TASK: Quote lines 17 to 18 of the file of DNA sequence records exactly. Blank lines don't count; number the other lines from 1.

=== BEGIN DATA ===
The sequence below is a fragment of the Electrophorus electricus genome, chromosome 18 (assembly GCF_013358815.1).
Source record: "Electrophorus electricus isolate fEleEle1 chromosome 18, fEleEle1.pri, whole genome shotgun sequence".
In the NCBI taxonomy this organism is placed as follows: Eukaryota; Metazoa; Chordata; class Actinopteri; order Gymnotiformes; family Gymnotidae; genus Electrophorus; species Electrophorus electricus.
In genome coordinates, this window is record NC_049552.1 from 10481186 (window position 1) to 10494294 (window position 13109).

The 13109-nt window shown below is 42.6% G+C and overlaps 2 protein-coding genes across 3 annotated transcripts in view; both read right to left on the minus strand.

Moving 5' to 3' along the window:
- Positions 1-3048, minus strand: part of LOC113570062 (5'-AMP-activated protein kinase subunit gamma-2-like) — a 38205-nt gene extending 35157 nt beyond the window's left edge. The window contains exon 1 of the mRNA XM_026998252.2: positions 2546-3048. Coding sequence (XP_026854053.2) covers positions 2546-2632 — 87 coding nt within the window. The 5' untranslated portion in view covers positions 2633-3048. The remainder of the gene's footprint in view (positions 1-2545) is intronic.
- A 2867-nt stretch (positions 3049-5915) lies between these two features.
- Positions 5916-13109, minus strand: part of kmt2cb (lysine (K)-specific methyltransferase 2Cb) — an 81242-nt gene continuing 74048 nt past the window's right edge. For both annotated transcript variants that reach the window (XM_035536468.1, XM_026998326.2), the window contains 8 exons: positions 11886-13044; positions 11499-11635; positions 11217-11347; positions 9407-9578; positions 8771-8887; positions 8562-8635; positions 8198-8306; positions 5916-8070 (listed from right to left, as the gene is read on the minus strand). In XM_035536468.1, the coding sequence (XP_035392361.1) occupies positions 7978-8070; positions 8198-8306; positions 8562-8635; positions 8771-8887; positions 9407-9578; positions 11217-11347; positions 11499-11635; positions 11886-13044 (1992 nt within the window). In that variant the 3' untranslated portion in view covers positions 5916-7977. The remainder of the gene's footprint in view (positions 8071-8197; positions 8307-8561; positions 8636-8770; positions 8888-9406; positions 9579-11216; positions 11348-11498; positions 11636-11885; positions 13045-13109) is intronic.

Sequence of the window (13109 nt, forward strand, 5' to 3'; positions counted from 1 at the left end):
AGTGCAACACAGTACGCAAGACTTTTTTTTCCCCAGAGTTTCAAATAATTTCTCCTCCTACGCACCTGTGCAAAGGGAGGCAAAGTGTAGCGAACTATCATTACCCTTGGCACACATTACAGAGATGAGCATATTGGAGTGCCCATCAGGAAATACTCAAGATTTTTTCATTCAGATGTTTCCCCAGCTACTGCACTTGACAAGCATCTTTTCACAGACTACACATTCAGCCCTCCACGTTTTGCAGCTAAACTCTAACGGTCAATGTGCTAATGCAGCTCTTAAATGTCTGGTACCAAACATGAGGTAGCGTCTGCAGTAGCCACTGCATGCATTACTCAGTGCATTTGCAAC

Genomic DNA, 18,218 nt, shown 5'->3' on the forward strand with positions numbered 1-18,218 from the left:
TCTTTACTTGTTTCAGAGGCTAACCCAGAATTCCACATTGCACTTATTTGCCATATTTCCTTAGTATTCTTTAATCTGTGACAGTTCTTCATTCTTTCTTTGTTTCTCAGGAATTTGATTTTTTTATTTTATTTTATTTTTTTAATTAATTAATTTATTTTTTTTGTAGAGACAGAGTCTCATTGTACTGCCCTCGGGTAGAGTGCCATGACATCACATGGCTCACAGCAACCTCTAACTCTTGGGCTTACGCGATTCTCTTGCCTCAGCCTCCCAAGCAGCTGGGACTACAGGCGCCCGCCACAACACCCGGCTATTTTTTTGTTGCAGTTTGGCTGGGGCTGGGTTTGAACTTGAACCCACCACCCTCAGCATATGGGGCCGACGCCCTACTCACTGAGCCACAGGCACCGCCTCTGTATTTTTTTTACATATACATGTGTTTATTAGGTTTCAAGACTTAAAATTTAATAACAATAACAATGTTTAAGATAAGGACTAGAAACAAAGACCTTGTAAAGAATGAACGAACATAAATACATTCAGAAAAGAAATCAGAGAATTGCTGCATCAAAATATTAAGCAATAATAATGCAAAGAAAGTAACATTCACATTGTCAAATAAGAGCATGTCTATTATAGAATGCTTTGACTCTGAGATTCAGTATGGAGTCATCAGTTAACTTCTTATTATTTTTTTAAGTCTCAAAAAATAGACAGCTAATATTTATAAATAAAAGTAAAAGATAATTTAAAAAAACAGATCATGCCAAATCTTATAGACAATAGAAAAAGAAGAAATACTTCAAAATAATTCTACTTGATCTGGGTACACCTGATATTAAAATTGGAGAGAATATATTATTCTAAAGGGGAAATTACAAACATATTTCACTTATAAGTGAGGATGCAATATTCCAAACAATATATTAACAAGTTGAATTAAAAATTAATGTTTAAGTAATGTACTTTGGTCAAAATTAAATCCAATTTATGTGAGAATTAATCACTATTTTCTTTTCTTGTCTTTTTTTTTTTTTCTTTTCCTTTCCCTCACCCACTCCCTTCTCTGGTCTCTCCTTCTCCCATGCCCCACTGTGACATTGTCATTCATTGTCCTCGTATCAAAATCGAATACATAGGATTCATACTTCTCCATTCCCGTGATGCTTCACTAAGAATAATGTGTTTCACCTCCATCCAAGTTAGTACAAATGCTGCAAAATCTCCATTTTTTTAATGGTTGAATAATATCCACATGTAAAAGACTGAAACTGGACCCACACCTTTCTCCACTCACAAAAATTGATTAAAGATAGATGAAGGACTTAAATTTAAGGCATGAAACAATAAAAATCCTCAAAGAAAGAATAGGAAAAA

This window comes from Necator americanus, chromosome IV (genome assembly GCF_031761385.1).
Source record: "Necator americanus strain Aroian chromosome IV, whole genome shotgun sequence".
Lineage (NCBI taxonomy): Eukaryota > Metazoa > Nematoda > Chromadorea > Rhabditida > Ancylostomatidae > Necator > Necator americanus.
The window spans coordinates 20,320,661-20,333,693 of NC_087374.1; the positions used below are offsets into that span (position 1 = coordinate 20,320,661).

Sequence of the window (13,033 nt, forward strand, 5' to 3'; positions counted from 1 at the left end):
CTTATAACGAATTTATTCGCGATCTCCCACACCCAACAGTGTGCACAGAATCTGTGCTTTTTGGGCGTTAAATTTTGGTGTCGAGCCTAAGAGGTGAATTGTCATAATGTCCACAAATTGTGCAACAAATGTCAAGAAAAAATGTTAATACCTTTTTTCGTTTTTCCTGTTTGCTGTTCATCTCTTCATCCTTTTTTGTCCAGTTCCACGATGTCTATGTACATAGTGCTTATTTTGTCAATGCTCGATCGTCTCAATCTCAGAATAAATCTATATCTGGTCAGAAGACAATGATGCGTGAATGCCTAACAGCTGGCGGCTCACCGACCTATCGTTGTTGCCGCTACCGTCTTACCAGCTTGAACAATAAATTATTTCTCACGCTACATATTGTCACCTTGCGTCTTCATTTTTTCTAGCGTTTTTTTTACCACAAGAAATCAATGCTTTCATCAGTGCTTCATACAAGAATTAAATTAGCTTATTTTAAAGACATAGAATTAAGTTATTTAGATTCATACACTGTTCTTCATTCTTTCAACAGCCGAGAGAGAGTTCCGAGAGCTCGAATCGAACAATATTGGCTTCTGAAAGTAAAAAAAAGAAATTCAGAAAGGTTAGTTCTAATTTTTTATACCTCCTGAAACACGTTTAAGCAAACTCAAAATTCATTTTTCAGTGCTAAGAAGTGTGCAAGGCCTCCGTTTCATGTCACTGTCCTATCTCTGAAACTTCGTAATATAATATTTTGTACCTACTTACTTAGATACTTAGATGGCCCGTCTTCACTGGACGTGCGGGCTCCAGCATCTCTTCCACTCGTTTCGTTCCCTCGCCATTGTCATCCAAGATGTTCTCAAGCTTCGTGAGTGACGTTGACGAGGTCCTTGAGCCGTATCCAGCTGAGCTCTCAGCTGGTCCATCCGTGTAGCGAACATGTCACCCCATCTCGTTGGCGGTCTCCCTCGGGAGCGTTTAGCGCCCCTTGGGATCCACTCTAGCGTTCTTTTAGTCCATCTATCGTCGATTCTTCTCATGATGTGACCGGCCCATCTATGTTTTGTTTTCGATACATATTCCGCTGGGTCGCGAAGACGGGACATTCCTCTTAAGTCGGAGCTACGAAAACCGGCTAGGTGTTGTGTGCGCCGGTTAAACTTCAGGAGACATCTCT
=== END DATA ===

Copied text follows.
The window spans coordinates 20,320,661-20,333,693 of NC_087374.1; the positions used below are offsets into that span (position 1 = coordinate 20,320,661).

Sequence of the window (13,033 nt, forward strand, 5' to 3'; positions counted from 1 at the left end):